Hi, I'm a biology student who often uses biology as a framework for understanding thought. I've come to a really tough crossroads of thought. What differentiates cognitive biases from logical fallacies?
Here is a question. Say I want to live forever and constantly move my brain from one body to another, so I never age. I also replace non functioning parts of my brain with new ones made with stem cells. Eventually after living for a long enough time my brain is no longer anything like the original except for its collective memories. Would that thing still be me? To take it a step further I create clones of myself and each of them has a small part of my originals brain. Would I still exist? Or I created a collective consciousness in which I am able to communicate to each of my clones and we are able to share our experiences in one big cloud. What does that even mean for me? Am I even the same person or something completely different?
These problems have been really bugging me and I am just trying to see if anyone has any answer.
Some thoughts or ideas occur to me, and some do not, and that is important in all matters, from cooking at home to writing poetry. I wonder if there is some philosophy or psychology written on what occurs and does not occur to a person. I checked "creativity" in Wikipedia, but the article focus on only a small part of things that may occur to a person. This subject seems interesting to me because it seems that we cannot make a specific idea occur to us (we would already have it if we tried), but, on the other hand, the kind of things that occur to us seems to be an important part of what we are (different ideas occur to different persons in the same situations). Would you give me some guidance?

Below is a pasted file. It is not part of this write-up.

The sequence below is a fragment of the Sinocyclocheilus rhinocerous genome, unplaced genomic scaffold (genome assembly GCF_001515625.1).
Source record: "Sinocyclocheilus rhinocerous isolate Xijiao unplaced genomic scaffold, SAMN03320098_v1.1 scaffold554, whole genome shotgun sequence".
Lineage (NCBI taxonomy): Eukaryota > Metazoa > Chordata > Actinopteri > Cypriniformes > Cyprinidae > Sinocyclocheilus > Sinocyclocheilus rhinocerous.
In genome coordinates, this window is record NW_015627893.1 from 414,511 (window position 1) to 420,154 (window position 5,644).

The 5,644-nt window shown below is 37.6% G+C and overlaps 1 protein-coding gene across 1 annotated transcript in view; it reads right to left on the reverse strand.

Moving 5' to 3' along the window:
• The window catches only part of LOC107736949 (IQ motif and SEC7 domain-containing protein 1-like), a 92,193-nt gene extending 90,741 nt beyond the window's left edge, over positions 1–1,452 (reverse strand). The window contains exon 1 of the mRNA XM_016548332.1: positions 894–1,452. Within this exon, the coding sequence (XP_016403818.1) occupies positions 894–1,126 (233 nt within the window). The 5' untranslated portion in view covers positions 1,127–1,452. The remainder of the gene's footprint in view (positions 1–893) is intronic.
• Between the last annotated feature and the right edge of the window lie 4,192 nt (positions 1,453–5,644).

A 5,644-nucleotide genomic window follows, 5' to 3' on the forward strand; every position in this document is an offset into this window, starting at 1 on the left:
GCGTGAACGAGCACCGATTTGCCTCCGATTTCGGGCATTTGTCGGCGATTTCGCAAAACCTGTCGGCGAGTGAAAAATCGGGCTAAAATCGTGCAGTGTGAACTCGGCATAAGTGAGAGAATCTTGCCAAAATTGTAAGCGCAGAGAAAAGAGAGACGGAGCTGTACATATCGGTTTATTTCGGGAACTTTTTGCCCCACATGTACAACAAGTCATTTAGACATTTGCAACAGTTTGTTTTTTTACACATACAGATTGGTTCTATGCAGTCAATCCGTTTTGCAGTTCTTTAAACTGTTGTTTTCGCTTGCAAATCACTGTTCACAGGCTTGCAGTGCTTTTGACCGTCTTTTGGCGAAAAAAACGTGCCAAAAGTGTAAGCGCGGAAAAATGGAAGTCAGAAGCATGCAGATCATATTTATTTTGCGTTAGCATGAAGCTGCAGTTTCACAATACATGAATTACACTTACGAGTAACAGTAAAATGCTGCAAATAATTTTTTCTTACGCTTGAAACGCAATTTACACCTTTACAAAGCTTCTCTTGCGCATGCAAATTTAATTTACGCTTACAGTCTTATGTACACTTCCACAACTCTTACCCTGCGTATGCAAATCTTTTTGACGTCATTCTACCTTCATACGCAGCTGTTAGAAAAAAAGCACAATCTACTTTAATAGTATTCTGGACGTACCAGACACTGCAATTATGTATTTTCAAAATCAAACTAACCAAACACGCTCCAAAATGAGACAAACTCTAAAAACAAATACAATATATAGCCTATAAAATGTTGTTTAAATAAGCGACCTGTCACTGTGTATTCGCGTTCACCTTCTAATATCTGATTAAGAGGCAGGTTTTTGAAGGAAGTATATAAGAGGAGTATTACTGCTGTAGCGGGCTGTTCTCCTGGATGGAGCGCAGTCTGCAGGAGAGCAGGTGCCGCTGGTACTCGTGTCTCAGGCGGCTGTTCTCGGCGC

What is the ”I” who watches what the mind does?
When reading about philosophy of mind, I encounter expressions like ”I (or we) think”, ”I percieve”, ”I remember”, ”I see red”, ”I feel pain” etc. Isn´t it the mind that performs these actions, not the "I"? What is this ”I”? Is it some separate compartment of the mind, identical to the mind, or outside the mind? Should we modify Descartes and say: ”The mind thinks, therefore it is”?
I am working on a story which revolves around the idea of memory implantation.
So, I am wondering: If Person A commits a crime, then they have the full memory and emotions of that crime erased from their mind and then that memory is placed into the mind of Person B so they believe they committed the crime (Even remembering the thoughts and feelings as they committed it) who is guilty of the crime?
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